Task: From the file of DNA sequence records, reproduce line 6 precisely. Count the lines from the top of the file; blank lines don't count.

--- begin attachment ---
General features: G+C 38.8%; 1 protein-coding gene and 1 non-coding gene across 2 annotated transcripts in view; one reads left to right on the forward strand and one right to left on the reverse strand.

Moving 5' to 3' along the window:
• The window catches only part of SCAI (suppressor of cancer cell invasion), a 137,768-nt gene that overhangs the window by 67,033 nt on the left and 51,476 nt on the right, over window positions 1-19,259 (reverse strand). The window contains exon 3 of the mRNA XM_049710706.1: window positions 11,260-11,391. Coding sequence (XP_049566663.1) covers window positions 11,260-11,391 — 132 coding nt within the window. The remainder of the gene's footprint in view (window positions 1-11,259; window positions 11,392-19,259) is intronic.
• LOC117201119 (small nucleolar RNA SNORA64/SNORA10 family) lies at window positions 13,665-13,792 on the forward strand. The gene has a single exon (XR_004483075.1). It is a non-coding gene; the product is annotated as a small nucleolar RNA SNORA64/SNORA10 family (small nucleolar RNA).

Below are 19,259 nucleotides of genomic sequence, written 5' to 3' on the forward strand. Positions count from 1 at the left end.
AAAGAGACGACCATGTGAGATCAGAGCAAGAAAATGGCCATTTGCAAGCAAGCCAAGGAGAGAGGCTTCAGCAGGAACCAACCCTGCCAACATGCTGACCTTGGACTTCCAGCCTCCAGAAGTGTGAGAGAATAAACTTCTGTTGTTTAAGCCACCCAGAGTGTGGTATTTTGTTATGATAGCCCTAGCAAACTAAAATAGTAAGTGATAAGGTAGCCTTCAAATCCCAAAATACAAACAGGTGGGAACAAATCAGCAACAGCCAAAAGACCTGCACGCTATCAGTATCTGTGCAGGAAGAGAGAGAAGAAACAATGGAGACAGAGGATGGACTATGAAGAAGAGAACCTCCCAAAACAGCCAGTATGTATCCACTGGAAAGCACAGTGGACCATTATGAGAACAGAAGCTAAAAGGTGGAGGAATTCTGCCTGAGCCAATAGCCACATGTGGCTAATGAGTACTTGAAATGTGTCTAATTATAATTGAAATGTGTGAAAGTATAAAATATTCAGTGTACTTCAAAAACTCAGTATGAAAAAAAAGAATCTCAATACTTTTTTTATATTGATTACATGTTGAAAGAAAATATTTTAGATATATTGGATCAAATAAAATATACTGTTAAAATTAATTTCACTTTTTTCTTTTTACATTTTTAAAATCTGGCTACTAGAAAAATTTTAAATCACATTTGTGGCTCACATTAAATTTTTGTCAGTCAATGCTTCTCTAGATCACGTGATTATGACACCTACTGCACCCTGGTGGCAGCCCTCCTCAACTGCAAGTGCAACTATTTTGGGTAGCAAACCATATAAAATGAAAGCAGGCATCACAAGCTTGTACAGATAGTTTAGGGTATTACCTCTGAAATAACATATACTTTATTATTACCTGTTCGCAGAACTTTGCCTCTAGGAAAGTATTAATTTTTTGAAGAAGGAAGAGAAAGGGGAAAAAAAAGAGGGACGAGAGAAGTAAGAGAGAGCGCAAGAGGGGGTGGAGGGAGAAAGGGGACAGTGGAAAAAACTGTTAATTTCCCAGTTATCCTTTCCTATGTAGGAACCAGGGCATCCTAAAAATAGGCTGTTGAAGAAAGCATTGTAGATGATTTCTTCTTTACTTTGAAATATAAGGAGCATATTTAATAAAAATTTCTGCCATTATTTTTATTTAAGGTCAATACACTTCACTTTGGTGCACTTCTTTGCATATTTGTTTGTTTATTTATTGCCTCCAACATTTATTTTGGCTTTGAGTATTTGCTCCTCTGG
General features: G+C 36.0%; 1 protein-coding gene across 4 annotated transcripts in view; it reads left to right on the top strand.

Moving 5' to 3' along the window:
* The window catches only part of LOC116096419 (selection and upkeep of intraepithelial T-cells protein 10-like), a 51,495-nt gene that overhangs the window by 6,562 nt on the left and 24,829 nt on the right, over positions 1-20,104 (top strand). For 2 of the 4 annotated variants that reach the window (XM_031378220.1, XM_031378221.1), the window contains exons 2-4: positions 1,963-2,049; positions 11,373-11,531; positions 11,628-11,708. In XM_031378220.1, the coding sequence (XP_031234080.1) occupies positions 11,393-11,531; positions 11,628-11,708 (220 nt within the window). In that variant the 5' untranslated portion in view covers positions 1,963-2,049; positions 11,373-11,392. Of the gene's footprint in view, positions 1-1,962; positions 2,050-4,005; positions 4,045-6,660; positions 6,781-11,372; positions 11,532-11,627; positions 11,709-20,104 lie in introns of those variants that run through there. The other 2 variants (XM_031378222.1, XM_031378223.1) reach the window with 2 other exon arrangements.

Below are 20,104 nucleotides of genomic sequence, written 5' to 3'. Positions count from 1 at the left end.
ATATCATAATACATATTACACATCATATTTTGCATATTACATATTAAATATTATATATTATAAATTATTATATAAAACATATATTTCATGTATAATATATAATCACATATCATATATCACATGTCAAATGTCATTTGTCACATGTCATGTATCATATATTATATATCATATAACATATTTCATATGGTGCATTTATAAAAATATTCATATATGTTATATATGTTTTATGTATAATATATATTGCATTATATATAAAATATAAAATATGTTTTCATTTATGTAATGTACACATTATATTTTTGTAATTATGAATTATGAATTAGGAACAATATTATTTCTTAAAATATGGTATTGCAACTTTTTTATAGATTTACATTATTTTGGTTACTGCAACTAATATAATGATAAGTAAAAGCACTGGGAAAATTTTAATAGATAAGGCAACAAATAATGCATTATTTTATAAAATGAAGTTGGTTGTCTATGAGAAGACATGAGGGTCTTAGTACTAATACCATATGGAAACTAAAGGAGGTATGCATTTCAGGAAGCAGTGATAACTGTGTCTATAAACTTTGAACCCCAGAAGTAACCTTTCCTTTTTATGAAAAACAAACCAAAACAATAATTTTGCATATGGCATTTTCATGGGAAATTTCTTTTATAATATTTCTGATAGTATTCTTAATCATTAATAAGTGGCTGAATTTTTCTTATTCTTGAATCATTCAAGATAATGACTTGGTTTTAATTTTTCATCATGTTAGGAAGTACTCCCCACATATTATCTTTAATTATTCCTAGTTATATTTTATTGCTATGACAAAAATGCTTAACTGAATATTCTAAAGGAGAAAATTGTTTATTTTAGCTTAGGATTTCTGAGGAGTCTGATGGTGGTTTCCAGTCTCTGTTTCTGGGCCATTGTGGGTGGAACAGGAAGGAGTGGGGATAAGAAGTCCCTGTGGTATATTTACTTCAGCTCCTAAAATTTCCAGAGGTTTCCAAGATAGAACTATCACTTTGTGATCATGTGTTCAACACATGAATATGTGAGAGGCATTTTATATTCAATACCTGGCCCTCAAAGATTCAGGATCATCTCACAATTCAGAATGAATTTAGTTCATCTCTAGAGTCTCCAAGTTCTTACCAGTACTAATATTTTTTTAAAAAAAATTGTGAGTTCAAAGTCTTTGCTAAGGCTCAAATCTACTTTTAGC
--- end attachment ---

AAAGAGACGACCATGTGAGATCAGAGCAAGAAAATGGCCATTTGCAAGCAAGCCAAGGAGAGAGGCTTCAGCAGGAACCAACCCTGCCAACATGCTGACCTTGGACTTCCAGCCTCCAGAAGTGTGAGAGAATAAACTTCTGTTGTTTAAGCCACCCAGAGTGTGGTATTTTGTTATGATAGCCCTAGCAAACTAAAATAGTAAGTGATAAGGTAGCCTTCAAATCCCAAAATACAAACAGGTGGGAACAAATCAGCAACAGCCAAAAGACCTGCACGCTATCAGTATCTGTGCAGGAAGAGAGAGAAGAAACAATGGAGACAGAGGATGGACTATGAAGAAGAGAACCTCCCAAAACAGCCAGTATGTATCCACTGGAAAGCACAGTGGACCATTATGAGAACAGAAGCTAAAAGGTGGAGGAATTCTGCCTGAGCCAATAGCCACATGTGGCTAATGAGTACTTGAAATGTGTCTAATTATAATTGAAATGTGTGAAAGTATAAAATATTCAGTGTACTTCAAAAACTCAGTATGAAAAAAAAGAATCTCAATACTTTTTTTATATTGATTACATGTTGAAAGAAAATATTTTAGATATATTGGATCAAATAAAATATACTGTTAAAATTAATTTCACTTTTTTCTTTTTACATTTTTAAAATCTGGCTACTAGAAAAATTTTAAATCACATTTGTGGCTCACATTAAATTTTTGTCAGTCAATGCTTCTCTAGATCACGTGATTATGACACCTACTGCACCCTGGTGGCAGCCCTCCTCAACTGCAAGTGCAACTATTTTGGGTAGCAAACCATATAAAATGAAAGCAGGCATCACAAGCTTGTACAGATAGTTTAGGGTATTACCTCTGAAATAACATATACTTTATTATTACCTGTTCGCAGAACTTTGCCTCTAGGAAAGTATTAATTTTTTGAAGAAGGAAGAGAAAGGGGAAAAAAAAGAGGGACGAGAGAAGTAAGAGAGAGCGCAAGAGGGGGTGGAGGGAGAAAGGGGACAGTGGAAAAAACTGTTAATTTCCCAGTTATCCTTTCCTATGTAGGAACCAGGGCATCCTAAAAATAGGCTGTTGAAGAAAGCATTGTAGATGATTTCTTCTTTACTTTGAAATATAAGGAGCATATTTAATAAAAATTTCTGCCATTATTTTTATTTAAGGTCAATACACTTCACTTTGGTGCACTTCTTTGCATATTTGTTTGTTTATTTATTGCCTCCAACATTTATTTTGGCTTTGAGTATTTGCTCCTCTGG